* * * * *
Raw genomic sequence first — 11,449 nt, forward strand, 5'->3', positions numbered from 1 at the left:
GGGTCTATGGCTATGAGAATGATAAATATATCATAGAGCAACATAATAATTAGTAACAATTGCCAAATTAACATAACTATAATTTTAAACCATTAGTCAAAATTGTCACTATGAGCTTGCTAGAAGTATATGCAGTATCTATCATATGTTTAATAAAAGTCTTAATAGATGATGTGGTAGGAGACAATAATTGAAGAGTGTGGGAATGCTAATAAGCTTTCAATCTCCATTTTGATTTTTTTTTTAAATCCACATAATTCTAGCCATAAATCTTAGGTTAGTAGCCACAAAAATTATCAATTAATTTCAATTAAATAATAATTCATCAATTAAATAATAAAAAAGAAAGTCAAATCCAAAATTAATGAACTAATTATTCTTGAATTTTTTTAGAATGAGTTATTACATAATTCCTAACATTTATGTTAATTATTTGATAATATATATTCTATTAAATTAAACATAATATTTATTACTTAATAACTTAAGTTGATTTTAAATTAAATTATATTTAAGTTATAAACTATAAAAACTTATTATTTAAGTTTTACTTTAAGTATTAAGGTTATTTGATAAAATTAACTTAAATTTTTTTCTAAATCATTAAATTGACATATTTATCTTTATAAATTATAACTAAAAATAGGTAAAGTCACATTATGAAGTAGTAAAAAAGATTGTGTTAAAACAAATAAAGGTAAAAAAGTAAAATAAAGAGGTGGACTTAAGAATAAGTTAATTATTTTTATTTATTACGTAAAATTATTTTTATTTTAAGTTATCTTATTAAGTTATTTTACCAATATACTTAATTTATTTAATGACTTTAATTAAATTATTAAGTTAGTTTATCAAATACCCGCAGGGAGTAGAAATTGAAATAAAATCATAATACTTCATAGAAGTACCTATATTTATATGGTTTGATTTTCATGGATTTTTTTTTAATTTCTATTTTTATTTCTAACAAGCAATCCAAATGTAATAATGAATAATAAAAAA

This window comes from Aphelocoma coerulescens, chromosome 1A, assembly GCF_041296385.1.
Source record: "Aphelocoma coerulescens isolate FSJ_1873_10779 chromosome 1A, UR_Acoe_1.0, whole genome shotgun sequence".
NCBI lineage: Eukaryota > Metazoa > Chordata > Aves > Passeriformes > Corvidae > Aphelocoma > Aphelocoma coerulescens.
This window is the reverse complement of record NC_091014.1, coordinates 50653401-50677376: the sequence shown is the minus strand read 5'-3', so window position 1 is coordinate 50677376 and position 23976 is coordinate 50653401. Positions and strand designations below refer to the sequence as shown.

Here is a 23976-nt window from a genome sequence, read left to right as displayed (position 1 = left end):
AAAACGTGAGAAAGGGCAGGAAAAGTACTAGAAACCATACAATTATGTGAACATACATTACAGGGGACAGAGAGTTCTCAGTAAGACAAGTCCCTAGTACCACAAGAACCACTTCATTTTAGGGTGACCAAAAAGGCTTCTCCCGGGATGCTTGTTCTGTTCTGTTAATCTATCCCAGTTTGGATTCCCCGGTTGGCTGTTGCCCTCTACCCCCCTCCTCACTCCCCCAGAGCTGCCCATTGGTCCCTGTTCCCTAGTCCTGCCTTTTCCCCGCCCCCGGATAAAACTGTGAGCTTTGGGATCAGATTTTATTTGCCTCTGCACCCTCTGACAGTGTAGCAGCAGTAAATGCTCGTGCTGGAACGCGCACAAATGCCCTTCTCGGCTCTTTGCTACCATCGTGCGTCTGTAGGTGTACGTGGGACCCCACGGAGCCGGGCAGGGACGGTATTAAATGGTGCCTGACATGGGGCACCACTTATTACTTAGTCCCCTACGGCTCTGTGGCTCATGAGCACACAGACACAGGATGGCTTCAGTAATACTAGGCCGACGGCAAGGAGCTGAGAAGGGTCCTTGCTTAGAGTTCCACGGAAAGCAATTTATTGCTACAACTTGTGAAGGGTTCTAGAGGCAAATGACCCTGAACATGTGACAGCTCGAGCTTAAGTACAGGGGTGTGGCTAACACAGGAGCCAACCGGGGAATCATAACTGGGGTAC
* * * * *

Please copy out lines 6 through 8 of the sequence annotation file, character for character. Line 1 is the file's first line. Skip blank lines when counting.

This window is the reverse complement of record NC_091014.1, coordinates 50653401-50677376: the sequence shown is the minus strand read 5'-3', so window position 1 is coordinate 50677376 and position 23976 is coordinate 50653401. Positions and strand designations below refer to the sequence as shown.

Here is a 23976-nt window from a genome sequence, read left to right as displayed (position 1 = left end):
AAAACGTGAGAAAGGGCAGGAAAAGTACTAGAAACCATACAATTATGTGAACATACATTACAGGGGACAGAGAGTTCTCAGTAAGACAAGTCCCTAGTACCACAAGAACCACTTCATTTTAGGGTGACCAAAAAGGCTTCTCCCGGGATGCTTGTTCTGTTCTGTTAATCTATCCCAGTTTGGATTCCCCGGTTGGCTGTTGCCCTCTACCCCCCTCCTCACTCCCCCAGAGCTGCCCATTGGTCCCTGTTCCCTAGTCCTGCCTTTTCCCCGCCCCCGGATAAAACTGTGAGCTTTGGGATCAGATTTTATTTGCCTCTGCACCCTCTGACAGTGTAGCAGCAGTAAATGCTCGTGCTGGAACGCGCACAAATGCCCTTCTCGGCTCTTTGCTACCATCGTGCGTCTGTAGGTGTACGTGGGACCCCACGGAGCCGGGCAGGGACGGTATTAAATGGTGCCTGACATGGGGCACCACTTATTACTTAGTCCCCTACGGCTCTGTGGCTCATGAGCACACAGACACAGGATGGCTTCAGTAATACTAGGCCGACGGCAAGGAGCTGAGAAGGGTCCTTGCTTAGAGTTCCACGGAAAGCAATTTATTGCTACAACTTGTGAAGGGTTCTAGAGGCAAATGACCCTGAACATGTGACAGCTCGAGCTTAAGTACAGGGGTGTGGCTAACACAGGAGCCAACCGGGGAATCATAACTGGGGTAC